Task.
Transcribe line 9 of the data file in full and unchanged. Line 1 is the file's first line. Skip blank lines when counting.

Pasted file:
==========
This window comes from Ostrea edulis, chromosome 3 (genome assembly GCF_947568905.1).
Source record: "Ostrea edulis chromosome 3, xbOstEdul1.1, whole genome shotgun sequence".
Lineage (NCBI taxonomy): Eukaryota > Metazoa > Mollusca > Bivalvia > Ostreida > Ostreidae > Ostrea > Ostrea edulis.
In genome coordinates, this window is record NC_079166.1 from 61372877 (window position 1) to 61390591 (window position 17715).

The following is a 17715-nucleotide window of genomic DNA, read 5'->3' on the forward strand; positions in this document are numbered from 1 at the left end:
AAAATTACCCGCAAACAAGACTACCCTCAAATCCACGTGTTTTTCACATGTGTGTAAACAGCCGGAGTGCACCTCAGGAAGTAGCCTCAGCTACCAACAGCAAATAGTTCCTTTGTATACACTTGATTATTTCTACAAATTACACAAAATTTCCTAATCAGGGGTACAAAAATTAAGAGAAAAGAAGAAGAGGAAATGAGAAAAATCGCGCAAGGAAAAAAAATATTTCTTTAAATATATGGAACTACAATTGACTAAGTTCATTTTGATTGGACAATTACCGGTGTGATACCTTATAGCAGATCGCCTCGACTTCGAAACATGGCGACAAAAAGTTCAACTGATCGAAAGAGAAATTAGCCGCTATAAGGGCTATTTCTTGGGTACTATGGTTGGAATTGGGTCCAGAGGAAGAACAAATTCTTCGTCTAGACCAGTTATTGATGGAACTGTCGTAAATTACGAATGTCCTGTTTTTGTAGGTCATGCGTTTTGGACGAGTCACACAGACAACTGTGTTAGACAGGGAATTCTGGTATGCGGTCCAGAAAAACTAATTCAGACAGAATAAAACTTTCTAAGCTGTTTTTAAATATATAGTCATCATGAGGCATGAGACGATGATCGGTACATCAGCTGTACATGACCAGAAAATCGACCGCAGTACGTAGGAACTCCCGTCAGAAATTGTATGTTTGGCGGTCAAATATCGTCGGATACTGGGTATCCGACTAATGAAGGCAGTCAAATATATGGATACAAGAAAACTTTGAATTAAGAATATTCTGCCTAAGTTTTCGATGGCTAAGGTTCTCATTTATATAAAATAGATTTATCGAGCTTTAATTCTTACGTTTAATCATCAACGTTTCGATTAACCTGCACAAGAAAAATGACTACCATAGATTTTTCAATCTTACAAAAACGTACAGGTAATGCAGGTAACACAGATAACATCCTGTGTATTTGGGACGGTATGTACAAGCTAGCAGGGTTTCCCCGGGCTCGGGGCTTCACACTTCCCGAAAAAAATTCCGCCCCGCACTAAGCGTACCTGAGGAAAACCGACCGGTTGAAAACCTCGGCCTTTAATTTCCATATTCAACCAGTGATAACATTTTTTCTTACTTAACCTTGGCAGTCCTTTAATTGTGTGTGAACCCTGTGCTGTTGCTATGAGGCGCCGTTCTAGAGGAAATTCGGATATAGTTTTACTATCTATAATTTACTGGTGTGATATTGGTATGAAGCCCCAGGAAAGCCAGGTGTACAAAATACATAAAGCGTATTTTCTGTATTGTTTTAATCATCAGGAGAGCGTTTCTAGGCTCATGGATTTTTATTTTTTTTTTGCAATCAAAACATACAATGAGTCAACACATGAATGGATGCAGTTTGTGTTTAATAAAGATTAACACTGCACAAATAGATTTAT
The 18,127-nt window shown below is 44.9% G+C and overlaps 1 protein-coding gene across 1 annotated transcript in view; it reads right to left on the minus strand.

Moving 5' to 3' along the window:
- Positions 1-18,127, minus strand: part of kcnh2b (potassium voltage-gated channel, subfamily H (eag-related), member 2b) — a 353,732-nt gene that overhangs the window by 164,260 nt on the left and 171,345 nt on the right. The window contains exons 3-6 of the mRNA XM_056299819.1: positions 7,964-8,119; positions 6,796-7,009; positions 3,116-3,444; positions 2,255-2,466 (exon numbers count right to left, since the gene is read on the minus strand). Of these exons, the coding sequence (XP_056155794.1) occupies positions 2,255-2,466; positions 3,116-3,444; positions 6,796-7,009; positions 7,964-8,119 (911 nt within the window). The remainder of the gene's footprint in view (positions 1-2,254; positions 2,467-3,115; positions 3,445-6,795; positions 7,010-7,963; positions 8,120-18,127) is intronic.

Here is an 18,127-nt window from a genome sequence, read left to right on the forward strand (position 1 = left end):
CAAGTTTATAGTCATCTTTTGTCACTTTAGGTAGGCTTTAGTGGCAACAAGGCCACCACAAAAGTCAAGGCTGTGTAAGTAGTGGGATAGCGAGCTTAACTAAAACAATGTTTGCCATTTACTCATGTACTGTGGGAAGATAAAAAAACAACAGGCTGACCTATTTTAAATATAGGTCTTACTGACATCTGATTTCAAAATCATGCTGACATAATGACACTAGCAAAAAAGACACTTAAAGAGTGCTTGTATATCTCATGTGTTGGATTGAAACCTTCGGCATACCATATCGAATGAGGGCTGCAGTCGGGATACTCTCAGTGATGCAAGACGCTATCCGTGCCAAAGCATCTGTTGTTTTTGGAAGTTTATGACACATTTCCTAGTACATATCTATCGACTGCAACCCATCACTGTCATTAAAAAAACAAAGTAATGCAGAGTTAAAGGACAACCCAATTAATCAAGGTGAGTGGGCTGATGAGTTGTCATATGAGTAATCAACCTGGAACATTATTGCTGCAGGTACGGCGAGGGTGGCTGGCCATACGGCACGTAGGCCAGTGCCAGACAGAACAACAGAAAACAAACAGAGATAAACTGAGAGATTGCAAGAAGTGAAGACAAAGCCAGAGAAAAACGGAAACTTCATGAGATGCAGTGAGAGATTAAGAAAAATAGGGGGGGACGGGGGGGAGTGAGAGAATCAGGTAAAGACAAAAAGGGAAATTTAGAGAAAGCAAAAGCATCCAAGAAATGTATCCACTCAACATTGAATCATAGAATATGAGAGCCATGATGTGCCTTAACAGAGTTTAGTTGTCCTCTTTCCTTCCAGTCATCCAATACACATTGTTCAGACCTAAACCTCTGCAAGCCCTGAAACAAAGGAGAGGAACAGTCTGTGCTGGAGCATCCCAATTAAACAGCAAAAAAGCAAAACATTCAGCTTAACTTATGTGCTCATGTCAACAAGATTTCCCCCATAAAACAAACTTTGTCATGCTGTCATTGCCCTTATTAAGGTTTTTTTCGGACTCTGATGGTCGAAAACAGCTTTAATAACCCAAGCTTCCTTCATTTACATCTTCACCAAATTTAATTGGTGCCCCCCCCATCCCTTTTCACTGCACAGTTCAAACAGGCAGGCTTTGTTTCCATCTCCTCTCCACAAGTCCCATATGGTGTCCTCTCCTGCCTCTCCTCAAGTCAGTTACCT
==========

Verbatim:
- Positions 1-18,127, minus strand: part of kcnh2b (potassium voltage-gated channel, subfamily H (eag-related), member 2b) — a 353,732-nt gene that overhangs the window by 164,260 nt on the left and 171,345 nt on the right. The window contains exons 3-6 of the mRNA XM_056299819.1: positions 7,964-8,119; positions 6,796-7,009; positions 3,116-3,444; positions 2,255-2,466 (exon numbers count right to left, since the gene is read on the minus strand). Of these exons, the coding sequence (XP_056155794.1) occupies positions 2,255-2,466; positions 3,116-3,444; positions 6,796-7,009; positions 7,964-8,119 (911 nt within the window). The remainder of the gene's footprint in view (positions 1-2,254; positions 2,467-3,115; positions 3,445-6,795; positions 7,010-7,963; positions 8,120-18,127) is intronic.